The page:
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Free university education is not the route to social justice

South African student protesters make their feelings clear: education is a right and should be free. Reuters/Mike Hutchings

“Free education in our lifetime” is the campaign slogan many students have adopted in the recent protests across South Africa against university fee increases. The country’s higher education minister is among those who have replied that, although free education for all university students would be the ideal, it is economically unfeasible right now.

But is it true that in an ideal world higher education would be free – that is, be fully funded by the state? More to the point, would higher education be free in a just society?

Taxes shouldn’t fund an elite few

Proponents of free university tuition are right to point out that higher education is a public good. Having well-trained doctors, lawyers, teachers, accountants, managers, engineers, journalists and civil servants around benefits us all. And the critical reasoning skills cultivated by humanities subjects like economics, African studies, classics, political studies and philosophy enhance civil society’s ability to hold government to account.

But it would be naïve to think that school leavers are flocking to the groves of academe in ever increasing numbers out of a sense of civic duty. Higher education is not just a public good. It is also an individual good for those who pursue it.

For one thing, many students find their subject intrinsically interesting and rewarding. At its best higher education is a mind-expanding experience. Just as importantly, once they have successfully completed their degree and entered the job market, graduates have an enormous competitive advantage over those who have no letters after their name. A good university degree can open the way to high-status, high-income job opportunities.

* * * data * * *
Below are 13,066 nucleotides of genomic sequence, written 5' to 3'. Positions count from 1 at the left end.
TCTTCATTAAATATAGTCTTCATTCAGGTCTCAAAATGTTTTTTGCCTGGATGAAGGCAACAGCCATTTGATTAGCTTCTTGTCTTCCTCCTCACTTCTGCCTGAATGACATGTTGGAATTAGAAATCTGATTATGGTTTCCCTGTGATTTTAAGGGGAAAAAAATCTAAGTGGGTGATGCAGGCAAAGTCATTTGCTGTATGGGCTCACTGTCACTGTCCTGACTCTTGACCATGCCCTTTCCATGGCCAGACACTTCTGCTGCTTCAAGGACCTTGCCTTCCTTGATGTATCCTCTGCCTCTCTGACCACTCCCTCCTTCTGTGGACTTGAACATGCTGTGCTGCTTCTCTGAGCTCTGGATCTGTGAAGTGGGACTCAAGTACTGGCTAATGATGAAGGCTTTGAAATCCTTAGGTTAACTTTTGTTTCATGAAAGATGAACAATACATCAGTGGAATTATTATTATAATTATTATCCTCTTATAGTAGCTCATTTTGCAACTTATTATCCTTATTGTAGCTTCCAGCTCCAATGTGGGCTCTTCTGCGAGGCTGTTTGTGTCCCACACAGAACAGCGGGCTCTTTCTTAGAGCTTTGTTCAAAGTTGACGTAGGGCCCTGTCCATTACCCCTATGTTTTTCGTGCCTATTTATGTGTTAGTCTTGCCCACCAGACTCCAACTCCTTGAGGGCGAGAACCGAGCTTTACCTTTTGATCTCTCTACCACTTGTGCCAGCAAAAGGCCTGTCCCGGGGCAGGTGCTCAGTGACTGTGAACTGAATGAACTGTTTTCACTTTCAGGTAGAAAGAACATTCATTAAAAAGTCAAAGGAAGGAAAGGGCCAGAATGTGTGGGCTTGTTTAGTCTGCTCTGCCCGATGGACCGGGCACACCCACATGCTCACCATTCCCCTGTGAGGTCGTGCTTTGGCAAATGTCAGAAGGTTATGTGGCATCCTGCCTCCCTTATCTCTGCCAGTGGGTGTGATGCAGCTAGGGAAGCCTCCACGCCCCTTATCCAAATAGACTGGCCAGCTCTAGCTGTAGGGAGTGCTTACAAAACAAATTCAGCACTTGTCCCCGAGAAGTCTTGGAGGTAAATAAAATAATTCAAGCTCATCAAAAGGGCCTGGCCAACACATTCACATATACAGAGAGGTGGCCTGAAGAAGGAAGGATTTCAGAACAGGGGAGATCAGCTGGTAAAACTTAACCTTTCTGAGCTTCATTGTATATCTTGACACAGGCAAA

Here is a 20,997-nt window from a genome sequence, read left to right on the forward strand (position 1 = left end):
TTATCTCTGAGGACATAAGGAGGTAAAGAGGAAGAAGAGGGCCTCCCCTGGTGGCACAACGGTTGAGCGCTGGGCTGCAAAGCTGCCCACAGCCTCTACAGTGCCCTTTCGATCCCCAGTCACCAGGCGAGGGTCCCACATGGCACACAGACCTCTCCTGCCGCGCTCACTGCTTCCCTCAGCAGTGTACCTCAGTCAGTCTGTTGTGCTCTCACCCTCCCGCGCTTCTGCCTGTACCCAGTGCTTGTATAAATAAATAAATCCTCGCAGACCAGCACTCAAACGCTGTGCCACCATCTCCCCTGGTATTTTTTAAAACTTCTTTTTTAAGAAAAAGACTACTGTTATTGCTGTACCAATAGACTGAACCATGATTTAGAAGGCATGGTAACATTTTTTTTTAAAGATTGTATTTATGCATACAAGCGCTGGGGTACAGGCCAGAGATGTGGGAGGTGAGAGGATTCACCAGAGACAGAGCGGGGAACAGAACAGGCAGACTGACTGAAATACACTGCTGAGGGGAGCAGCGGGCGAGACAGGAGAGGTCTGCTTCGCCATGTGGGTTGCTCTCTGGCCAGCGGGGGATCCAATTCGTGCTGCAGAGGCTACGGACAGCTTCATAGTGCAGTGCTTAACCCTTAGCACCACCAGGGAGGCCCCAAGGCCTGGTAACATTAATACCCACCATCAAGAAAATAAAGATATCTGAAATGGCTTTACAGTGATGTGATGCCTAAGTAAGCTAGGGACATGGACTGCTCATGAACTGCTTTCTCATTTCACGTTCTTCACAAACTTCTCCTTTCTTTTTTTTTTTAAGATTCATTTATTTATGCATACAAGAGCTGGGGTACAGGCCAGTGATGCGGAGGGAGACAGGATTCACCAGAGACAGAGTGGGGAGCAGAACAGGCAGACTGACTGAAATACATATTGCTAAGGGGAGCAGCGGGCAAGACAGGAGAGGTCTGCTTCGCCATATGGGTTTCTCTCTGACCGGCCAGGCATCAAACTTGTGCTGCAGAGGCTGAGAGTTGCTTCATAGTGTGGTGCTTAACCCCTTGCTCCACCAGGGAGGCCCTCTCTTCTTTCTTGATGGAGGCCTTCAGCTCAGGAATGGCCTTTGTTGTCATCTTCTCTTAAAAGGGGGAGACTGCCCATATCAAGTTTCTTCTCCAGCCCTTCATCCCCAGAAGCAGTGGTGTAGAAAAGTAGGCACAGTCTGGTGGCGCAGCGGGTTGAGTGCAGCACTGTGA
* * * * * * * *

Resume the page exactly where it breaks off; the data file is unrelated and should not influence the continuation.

But while everyone pays tax of one kind or another, far fewer than half of South Africans will receive a university education. Currently less than 15% of those over the age of 20 have received a university education - though fortunately that figure is set to rise. Surely it is not fair that the intrinsic rewards and competitive advantage conferred by higher education should be fully funded by taxpayers when only a minority enjoy them.

There are far stronger arguments for making high school education or health care free at the point of use. Everyone can expect to need health care, and almost 100% of South Africans receive some high school education.

So the principal objection to free university tuition is not that it is unfeasible, but rather that it would be unjust. It would be a form of exploitation of the masses of the people by a degree-toting élite. Those of us who embrace the goals of equality and social justice must be far less coy about pointing this out.

Exploring the options

I’ve argued that its status as an individual good means higher education should not be fully funded by the state. Equally, its status as a public good means it should not be fully funded by student fees. To the extent that higher education is an individual good, the individuals who benefit from it should pay for it; to the extent that it is a public good, it should be paid for from the public purse.

One can argue about what the exact ratio ought to be, but a 50:50 split between public funding and student fees is an obvious benchmark to begin from.